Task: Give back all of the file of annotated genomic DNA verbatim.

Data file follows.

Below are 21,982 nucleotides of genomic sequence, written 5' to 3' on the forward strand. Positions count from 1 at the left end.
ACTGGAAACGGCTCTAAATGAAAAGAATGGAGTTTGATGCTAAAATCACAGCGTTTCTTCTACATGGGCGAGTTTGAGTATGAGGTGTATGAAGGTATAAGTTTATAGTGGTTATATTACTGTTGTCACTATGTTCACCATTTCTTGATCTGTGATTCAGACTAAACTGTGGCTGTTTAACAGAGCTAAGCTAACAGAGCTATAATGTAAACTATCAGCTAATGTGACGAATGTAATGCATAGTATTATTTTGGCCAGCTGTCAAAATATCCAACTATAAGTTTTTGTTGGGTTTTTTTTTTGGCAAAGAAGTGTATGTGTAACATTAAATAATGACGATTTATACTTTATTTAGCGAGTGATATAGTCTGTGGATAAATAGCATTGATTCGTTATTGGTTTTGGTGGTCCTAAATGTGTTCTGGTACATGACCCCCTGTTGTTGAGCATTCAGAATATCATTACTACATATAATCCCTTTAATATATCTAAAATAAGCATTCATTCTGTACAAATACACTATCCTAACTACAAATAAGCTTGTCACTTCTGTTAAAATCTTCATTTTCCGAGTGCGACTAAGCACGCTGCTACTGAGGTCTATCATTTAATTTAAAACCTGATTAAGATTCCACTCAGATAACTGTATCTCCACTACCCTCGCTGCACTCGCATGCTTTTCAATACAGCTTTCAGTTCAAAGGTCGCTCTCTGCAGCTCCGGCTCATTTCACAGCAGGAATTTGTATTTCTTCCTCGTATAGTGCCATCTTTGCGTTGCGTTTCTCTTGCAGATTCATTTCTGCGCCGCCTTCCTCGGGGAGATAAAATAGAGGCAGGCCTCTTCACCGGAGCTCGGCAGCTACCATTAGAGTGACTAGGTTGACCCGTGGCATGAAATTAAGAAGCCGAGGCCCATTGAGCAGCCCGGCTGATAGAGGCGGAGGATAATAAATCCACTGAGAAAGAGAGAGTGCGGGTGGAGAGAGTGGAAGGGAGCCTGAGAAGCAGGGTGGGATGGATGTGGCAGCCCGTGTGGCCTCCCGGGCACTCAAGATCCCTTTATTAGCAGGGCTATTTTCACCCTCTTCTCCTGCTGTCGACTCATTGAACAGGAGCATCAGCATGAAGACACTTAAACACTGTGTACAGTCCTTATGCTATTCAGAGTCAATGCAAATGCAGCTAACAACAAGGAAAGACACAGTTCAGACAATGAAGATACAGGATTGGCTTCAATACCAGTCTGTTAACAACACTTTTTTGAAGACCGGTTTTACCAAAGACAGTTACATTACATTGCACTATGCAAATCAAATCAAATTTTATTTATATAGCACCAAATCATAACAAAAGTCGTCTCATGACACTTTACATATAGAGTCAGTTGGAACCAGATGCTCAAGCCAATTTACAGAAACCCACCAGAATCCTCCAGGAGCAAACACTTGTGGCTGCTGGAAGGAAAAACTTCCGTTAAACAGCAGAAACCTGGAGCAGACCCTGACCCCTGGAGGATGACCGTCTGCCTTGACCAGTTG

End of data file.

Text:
Below are 21,982 nucleotides of genomic sequence, written 5' to 3' on the forward strand. Positions count from 1 at the left end.
ACTGGAAACGGCTCTAAATGAAAAGAATGGAGTTTGATGCTAAAATCACAGCGTTTCTTCTACATGGGCGAGTTTGAGTATGAGGTGTATGAAGGTATAAGTTTATAGTGGTTATATTACTGTTGTCACTATGTTCACCATTTCTTGATCTGTGATTCAGACTAAACTGTGGCTGTTTAACAGAGCTAAGCTAACAGAGCTATAATGTAAACTATCAGCTAATGTGACGAATGTAATGCATAGTATTATTTTGGCCAGCTGTCAAAATATCCAACTATAAGTTTTTGTTGGGTTTTTTTTTTGGCAAAGAAGTGTATGTGTAACATTAAATAATGACGATTTATACTTTATTTAGCGAGTGATATAGTCTGTGGATAAATAGCATTGATTCGTTATTGGTTTTGGTGGTCCTAAATGTGTTCTGGTACATGACCCCCTGTTGTTGAGCATTCAGAATATCATTACTACATATAATCCCTTTAATATATCTAAAATAAGCATTCATTCTGTACAAATACACTATCCTAACTACAAATAAGCTTGTCACTTCTGTTAAAATCTTCATTTTCCGAGTGCGACTAAGCACGCTGCTACTGAGGTCTATCATTTAATTTAAAACCTGATTAAGATTCCACTCAGATAACTGTATCTCCACTACCCTCGCTGCACTCGCATGCTTTTCAATACAGCTTTCAGTTCAAAGGTCGCTCTCTGCAGCTCCGGCTCATTTCACAGCAGGAATTTGTATTTCTTCCTCGTATAGTGCCATCTTTGCGTTGCGTTTCTCTTGCAGATTCATTTCTGCGCCGCCTTCCTCGGGGAGATAAAATAGAGGCAGGCCTCTTCACCGGAGCTCGGCAGCTACCATTAGAGTGACTAGGTTGACCCGTGGCATGAAATTAAGAAGCCGAGGCCCATTGAGCAGCCCGGCTGATAGAGGCGGAGGATAATAAATCCACTGAGAAAGAGAGAGTGCGGGTGGAGAGAGTGGAAGGGAGCCTGAGAAGCAGGGTGGGATGGATGTGGCAGCCCGTGTGGCCTCCCGGGCACTCAAGATCCCTTTATTAGCAGGGCTATTTTCACCCTCTTCTCCTGCTGTCGACTCATTGAACAGGAGCATCAGCATGAAGACACTTAAACACTGTGTACAGTCCTTATGCTATTCAGAGTCAATGCAAATGCAGCTAACAACAAGGAAAGACACAGTTCAGACAATGAAGATACAGGATTGGCTTCAATACCAGTCTGTTAACAACACTTTTTTGAAGACCGGTTTTACCAAAGACAGTTACATTACATTGCACTATGCAAATCAAATCAAATTTTATTTATATAGCACCAAATCATAACAAAAGTCGTCTCATGACACTTTACATATAGAGTCAGTTGGAACCAGATGCTCAAGCCAATTTACAGAAACCCACCAGAATCCTCCAGGAGCAAACACTTGTGGCTGCTGGAAGGAAAAACTTCCGTTAAACAGCAGAAACCTGGAGCAGACCCTGACCCCTGGAGGATGACCGTCTGCCTTGACCAGTTG